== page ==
In this les­son Char­lie Griffiths ex­plains how you can be more emo­tive or groovy when you ap­ply dy­nam­ics and ar­tic­u­la­tions to your mu­sic.

Guitar Techniques - - CONTENTS -

This month Char­lie Griffiths ex­plains how to use and in­ter­pret dy­nam­ics and ar­tic­u­la­tions within mu­si­cal no­ta­tion.

The first method of de­not­ing the vol­ume of a piece or a sec­tion is by us­ing the let­ters p and f - pi­ano and forte, or loud and soft.

It Is un­usual for a piece of mu­sic to be played en­tirely at the same level of in­ten­sity and vol­ume through­out. some parts may be played strongly and loudly while other sec­tions might be more suited to a lighter, more sen­si­tive touch. th­ese changes in vol­ume are called dy­nam­ics and they can be marked on the score in a num­ber of ways.

The first method of de­not­ing the gen­eral vol­ume of a piece or a sec­tion is by us­ing the let­ters p and f. th­ese are the ini­tials of the words pi­ano and forte; ‘p’ means soft and ‘f’ means loud, and th­ese can be ap­plied to the gui­tar by pick­ing softly or harder to pro­duce dif­fer­ent lev­els of vol­ume. Vary­ing de­grees of vol­ume are in­di­cated by adding more let­ters; pp (pi­anis­simo) means even qui­eter and ff (for­tis­simo) means even louder. the let­ter ‘m’, short for ‘mezzo’ can be used in con­junc­tion with th­ese in­di­ca­tions and means mod­er­ately. Mezzo-pi­ano or ‘mp’ means mod­er­ately soft and rep­re­sents your nor­mal play­ing level.

a crescendo is a grad­ual in­crease in vol­ume over a des­ig­nated time. It is shown as a long hair­pin shape be­neath the stave with two lines con­verg­ing on the left and get­ting grad­u­ally wider apart as they travel right. start qui­etly at the be­gin­ning of the hair­pin and in­crease the vol­ume in­cre­men­tally and evenly un­til the end of the di­verg­ing lines. the dimin­u­endo is the op­po­site of a crescendo and is some­times called a de­crescendo. It is also shown as a hair­pin, but with the pointy end to­wards the right. With dimin­u­endo the mu­sic should start loudly and grad­u­ally be­come qui­eter.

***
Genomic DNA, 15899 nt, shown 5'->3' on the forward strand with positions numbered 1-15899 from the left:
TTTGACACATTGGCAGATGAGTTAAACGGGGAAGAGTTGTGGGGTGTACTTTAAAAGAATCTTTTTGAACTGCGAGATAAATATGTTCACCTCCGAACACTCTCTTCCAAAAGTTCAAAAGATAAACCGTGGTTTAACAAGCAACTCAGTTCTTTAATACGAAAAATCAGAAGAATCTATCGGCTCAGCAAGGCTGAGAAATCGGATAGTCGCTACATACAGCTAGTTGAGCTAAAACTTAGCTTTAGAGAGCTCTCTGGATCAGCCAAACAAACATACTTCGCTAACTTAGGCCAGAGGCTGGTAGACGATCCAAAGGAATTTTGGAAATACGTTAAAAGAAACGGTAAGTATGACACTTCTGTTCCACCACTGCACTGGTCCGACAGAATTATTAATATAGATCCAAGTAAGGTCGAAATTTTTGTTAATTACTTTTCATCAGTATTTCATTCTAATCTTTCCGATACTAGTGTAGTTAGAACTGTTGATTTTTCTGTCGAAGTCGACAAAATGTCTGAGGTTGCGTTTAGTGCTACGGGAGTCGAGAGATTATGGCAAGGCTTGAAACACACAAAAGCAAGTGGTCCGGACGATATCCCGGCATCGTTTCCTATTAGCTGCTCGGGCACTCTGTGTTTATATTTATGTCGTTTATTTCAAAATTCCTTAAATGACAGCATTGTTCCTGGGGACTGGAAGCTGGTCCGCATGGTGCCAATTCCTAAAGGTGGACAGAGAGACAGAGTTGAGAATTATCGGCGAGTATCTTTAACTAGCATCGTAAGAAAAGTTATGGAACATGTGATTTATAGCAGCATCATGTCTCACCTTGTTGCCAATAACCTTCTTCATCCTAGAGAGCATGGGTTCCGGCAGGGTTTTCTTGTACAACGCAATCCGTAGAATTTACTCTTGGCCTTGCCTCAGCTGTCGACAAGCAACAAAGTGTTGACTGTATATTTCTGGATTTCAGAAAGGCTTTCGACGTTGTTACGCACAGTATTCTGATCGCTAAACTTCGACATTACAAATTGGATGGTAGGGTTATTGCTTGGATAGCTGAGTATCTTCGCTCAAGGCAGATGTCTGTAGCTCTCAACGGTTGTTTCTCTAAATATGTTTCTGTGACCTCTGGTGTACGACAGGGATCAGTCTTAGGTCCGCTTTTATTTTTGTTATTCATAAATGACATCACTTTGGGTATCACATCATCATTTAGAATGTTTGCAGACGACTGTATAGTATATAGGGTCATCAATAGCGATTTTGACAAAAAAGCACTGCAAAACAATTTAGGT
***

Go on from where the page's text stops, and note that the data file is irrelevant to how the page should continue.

Of­ten cer­tain notes within a pas­sage or riff are stressed more loudly than the oth­ers. this is com­pa­ra­ble to our speak­ing voices in that we stress the im­por­tant words slightly more than the less im­por­tant ones. th­ese vari­a­tions make for a more in­ter­est­ing lis­ten­ing ex­pe­ri­ence. In mu­sic we re­fer to those in­di­vid­ual louder notes as ‘ac­cents’ and are in­di­cated by small V shapes ro­tated 90º left which are placed ei­ther above or be­low the note-head in ques­tion. a very loud ac­cent is shown as a com­pletely in­verted V shape.

stac­cato means that the notes should be played in a ‘bro­ken’ fash­ion, with each note sep­a­rated from the next by a mo­ment of si­lence. this es­sen­tially means that there are rests be­tween the notes, but the lengths of those rests are not spec­i­fied on the no­ta­tion. Each note is sim­ply writ­ten at its full value and a small dot is placed above or be­low the note head. th­ese dots aren’t to be con­fused with ‘dot­ted notes’, who’s dots are placed to the right of the note head. the length of space you leave in be­tween notes is up to your artis­tic in­ter­pre­ta­tion of what sounds good to you, but gen­er­ally stac­cato notes are played as short as pos­si­ble.

the fol­low­ing ex­am­ples demon­strate th­ese dy­nam­ics; play through each slowly, mak­ing sure that you are play­ing the di­rec­tions ac­cu­rately. use the back­ing tracks pro­vided, or a metronome and fo­cus on stay­ing at the same tempo through­out.

Dy­nam­ics can be ap­plied to chords as well as lead play­ing

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